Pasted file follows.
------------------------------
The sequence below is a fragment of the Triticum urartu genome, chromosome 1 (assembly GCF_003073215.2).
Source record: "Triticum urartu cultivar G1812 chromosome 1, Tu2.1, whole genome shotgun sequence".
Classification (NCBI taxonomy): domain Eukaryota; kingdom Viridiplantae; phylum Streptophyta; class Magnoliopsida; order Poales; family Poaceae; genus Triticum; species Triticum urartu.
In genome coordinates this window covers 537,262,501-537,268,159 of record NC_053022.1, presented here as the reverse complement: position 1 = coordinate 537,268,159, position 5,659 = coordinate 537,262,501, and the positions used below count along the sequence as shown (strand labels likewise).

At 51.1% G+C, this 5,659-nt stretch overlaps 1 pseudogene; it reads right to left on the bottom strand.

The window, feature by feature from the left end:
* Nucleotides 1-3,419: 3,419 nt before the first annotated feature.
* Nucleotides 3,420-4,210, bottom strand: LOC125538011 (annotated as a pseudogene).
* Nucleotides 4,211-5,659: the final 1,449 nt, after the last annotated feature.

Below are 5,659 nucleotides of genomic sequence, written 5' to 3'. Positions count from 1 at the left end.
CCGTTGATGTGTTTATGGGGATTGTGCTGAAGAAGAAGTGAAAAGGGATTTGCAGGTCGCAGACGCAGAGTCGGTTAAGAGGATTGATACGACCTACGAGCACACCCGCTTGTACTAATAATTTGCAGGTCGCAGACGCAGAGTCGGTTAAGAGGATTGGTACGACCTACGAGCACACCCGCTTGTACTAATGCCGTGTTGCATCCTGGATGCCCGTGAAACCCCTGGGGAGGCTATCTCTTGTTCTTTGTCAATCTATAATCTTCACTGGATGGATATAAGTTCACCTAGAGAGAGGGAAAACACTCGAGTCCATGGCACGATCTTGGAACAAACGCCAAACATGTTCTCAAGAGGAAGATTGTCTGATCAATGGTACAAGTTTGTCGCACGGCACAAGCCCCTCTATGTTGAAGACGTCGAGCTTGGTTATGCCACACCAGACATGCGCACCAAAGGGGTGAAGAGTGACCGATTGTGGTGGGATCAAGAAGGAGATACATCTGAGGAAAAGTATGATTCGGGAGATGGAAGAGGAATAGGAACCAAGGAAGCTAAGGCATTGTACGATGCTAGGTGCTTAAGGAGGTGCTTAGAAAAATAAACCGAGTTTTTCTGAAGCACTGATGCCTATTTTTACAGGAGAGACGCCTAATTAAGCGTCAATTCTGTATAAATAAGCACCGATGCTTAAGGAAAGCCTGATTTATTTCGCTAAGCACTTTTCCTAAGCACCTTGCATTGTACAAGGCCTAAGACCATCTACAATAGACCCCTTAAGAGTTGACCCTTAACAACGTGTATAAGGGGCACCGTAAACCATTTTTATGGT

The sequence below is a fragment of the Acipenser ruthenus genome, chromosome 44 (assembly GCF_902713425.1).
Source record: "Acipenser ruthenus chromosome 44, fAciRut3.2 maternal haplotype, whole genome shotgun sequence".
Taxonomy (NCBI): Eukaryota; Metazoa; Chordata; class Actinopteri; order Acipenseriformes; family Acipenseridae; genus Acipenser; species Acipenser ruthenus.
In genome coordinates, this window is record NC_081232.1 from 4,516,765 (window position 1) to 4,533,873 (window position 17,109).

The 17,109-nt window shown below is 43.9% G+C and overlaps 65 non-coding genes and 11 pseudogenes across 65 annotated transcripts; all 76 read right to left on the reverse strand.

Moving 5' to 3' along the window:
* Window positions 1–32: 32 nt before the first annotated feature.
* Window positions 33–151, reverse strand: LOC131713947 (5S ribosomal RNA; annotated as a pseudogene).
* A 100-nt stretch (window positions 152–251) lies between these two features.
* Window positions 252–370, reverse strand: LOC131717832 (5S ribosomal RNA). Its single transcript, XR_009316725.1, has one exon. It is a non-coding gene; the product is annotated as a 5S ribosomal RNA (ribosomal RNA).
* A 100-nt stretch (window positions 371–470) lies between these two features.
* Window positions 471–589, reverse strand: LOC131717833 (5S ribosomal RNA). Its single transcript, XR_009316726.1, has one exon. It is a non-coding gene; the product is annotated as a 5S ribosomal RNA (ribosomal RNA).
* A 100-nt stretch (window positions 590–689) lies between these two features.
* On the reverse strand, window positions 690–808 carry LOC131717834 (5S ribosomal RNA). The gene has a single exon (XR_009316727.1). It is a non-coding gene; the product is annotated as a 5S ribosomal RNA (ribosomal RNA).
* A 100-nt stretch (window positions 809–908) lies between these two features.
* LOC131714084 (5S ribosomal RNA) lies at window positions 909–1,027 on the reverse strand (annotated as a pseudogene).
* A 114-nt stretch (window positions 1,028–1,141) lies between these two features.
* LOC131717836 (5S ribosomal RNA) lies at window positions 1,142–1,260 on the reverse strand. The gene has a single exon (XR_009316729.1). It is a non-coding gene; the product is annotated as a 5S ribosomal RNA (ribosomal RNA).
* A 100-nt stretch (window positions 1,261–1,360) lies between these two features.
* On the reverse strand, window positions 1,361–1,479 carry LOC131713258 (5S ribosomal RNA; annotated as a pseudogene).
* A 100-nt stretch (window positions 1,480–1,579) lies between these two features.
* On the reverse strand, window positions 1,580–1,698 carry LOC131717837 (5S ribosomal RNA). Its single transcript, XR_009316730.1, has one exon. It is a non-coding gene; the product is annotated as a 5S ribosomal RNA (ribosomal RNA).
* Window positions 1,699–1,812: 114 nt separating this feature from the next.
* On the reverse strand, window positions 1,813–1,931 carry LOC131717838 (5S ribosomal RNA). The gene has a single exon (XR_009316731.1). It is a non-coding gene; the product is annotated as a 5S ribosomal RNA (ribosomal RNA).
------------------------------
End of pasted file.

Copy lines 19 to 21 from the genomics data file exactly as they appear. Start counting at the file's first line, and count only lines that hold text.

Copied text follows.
* Window positions 33–151, reverse strand: LOC131713947 (5S ribosomal RNA; annotated as a pseudogene).
* A 100-nt stretch (window positions 152–251) lies between these two features.
* Window positions 252–370, reverse strand: LOC131717832 (5S ribosomal RNA). Its single transcript, XR_009316725.1, has one exon. It is a non-coding gene; the product is annotated as a 5S ribosomal RNA (ribosomal RNA).